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  • Komal Jain

How was The Festival University?

Notes, learnings and reflections from The Festival University online experience


The Festival University is a summer school organised by The Johannes Kepler University Linz and A New Digital Deal, Ars Electronica Festival 2021. 100 students from the age of 15 - 24 were selected from around the world to be a part of a prototype of a "University of the future" under the theme, Transform Your World.


My experience (along with 12 other young adults) was fairly unique as we couldn't go to Linz, Austria due to covid restrictions. As a result, we participated online. While more often, it was hectic to participate online whilst doing a full-time job, I was glad to have been a part of the cohort.


We had the opportunity to interact with an expansive group of experts from across the fields of technology, social sciences and arts.


Joseph's Machines

Getting a glimpse of Joseph Herscher's process behind the magical kinetic Joseph's Machines was truly inspiring.


Hearing the Silence

Panashe Chigumadzi's workshop on understanding the role of silences in storytelling and decolonisation made me reflect on my own practice- What is my agency? What stories can I tell and need to tell?


Education Reform


Investigative Journalism with The Belling Cat

The online cohort dived deeper into Investigative Journalism with The Belling Cat Team. Investigative Journalism online is an upcoming genre where visual, audio and textual media online, public content and online tools are used to investigate. This includes using social media platforms, exposed databases, dark web market, contact books (like Truecaller), leaked material (wikileaks, linkedin, etc). Note that this kind of investigation does not include directing or requesting hacking. The content has to be freely available to anyone. Common fields of investigation are wildlife, conflict zone and child abuse.


While we didn't get a chance to do our own complete investigation project, we learnt how the internet and the social media could be used to crack open complex, tricky cases. Investigative Journalism often requires crowdsourcing of clues where followers, volunteers contribute their thoughts to an image / video / location / text. This helps in finding clues faster and quicker completion of projects. Of course, there is a strong requirements of comparing source media with reliable reference material. In a field like this, an eye for detail and questioning is the most important trait to have. Following are some of the important verification checklist to keep in mind if you would like to master this art:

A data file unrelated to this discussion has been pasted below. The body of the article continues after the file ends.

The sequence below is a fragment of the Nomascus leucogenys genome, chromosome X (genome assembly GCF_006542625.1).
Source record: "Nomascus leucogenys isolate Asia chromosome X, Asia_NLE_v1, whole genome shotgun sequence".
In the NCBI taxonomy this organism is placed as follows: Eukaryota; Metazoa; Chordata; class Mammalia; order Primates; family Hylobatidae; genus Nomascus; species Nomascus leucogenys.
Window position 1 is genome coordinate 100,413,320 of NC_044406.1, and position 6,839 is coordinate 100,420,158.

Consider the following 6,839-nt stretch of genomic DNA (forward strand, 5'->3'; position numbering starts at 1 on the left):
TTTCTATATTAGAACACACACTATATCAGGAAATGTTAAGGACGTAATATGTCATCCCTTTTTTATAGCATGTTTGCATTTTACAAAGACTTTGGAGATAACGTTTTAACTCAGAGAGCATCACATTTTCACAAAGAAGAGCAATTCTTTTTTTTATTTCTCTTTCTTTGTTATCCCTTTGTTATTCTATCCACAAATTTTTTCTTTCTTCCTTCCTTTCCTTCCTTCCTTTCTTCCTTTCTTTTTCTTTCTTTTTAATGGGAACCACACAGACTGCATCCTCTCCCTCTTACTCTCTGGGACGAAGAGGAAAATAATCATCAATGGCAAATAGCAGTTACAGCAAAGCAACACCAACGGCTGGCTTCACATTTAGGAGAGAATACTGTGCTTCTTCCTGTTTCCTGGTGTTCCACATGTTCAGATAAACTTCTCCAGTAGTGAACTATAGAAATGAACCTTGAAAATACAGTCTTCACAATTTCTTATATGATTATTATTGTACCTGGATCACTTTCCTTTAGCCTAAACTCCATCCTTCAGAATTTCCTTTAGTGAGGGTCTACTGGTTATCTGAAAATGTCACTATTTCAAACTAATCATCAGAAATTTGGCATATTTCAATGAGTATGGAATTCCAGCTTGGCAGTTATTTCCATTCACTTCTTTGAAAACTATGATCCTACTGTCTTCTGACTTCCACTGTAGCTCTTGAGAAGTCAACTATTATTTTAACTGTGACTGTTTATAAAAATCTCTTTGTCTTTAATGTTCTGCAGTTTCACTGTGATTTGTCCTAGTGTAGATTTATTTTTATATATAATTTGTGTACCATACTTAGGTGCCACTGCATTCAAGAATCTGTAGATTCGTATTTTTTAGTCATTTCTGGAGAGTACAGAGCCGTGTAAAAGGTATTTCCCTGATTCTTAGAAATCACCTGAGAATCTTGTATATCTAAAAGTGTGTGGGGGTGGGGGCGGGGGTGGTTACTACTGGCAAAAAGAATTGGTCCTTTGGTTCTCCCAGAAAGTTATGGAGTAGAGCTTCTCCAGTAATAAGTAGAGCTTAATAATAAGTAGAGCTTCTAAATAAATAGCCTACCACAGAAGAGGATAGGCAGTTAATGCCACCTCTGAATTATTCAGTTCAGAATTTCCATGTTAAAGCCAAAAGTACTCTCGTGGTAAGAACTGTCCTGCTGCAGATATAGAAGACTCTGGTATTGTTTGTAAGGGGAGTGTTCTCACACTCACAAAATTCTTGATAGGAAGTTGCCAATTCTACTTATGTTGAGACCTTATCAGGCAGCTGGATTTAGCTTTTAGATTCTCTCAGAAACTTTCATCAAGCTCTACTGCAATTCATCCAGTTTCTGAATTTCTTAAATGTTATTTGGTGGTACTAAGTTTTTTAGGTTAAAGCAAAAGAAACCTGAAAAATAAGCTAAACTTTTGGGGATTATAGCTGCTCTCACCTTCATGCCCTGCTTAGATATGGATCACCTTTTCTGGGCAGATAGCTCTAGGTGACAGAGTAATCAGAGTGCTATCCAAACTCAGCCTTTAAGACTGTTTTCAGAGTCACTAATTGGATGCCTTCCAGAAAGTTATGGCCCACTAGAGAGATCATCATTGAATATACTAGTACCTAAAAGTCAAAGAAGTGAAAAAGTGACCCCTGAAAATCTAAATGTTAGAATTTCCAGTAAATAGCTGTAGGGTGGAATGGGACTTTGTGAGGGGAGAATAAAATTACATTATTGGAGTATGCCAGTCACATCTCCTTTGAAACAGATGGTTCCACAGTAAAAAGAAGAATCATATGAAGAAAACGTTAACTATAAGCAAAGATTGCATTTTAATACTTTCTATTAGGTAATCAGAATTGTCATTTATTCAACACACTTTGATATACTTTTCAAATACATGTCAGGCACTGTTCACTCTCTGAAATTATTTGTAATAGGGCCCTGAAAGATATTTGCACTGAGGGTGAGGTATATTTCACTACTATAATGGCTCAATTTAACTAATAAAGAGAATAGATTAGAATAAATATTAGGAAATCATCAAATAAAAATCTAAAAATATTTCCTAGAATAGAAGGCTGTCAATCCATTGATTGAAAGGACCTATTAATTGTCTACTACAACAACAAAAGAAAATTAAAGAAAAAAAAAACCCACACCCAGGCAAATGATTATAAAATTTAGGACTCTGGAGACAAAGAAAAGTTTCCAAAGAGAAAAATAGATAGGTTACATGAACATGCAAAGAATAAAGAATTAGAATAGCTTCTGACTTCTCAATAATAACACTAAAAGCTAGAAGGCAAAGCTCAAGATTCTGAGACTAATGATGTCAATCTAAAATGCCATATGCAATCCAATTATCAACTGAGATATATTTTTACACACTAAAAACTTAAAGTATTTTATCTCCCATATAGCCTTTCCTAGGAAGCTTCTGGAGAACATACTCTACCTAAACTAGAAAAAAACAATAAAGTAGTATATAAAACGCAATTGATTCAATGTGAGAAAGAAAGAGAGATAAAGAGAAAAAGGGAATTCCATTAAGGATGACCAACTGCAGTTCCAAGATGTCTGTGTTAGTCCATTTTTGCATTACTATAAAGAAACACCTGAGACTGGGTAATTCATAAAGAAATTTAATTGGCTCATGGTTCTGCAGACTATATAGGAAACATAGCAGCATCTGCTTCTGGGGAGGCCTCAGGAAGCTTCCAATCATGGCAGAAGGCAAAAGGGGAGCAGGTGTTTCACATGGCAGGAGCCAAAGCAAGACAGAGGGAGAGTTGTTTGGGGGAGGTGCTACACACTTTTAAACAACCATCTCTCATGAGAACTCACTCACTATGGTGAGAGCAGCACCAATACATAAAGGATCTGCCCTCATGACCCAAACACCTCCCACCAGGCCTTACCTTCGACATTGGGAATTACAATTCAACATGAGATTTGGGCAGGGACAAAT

• Is the media new or recycled/ reshared multiple times? Recycled material has higher chances to be fake.

  • Do not assume that the person who posted is also the creator.

  • Look for basic photo manipulation red flags, like, cropping, cloning, light sources, focus (a photo cannot have multiple focus points).

  • Just because you cannot identify the creator / documenter, doesn't mean the piece is useless.

Are we Audible? and Kit-Change

Coming back to the online group. Early into the programme, we named ourselves, Are we audible? - a reflection of a phrase we constantly repeated and of our current situation with the entire programme.


As a part of our final presentation, we decided to breakthrough the barrier of being online to talk about something we all connect with - food. Could food and kitchen be symbolic of the change we want to see in the world? Well, we believe so.


Kit-Change, Ingredients for Transformation is a zine we collectively made to talk about the change we want to see in the world and what would be required to do so, with kitchen as a metaphor. The process was extremely fun. While everybody shared their ingredients and Yulia and Habiba drew them, I worked to convert the ingredients into a poetry composition that we could then recite and record. Here is the recording -


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Final Thoughts

I also don't want to sugar coat my experience at the summer school. As mentioned earlier in this piece, Are we Audible? team was participating online and the rest of the participants got a chance to be in Linz, Austria for two weeks. This led to a constant sense of disengagement and alienation. Apart from screen fatigue, we soon became aware of how an online programme can nowhere replace the experiences, bonding and opportunities that a physical space provides. We shared our problems with The Festival University organisers, who listened to us patiently and while, this year, nothing more could be possible, we hope that our communication brings about a change for the next year's programme. Given that, I also want to share some anecdotes (in the form of questions) from my experience for anyone organising a hybrid [online + offline] programme -

The top half is a large projection screen with zoom call. There are eight people on the call. In front of the projection screen are around 100 people cheering and posing for the photo
Post the final presentation at The Festival University

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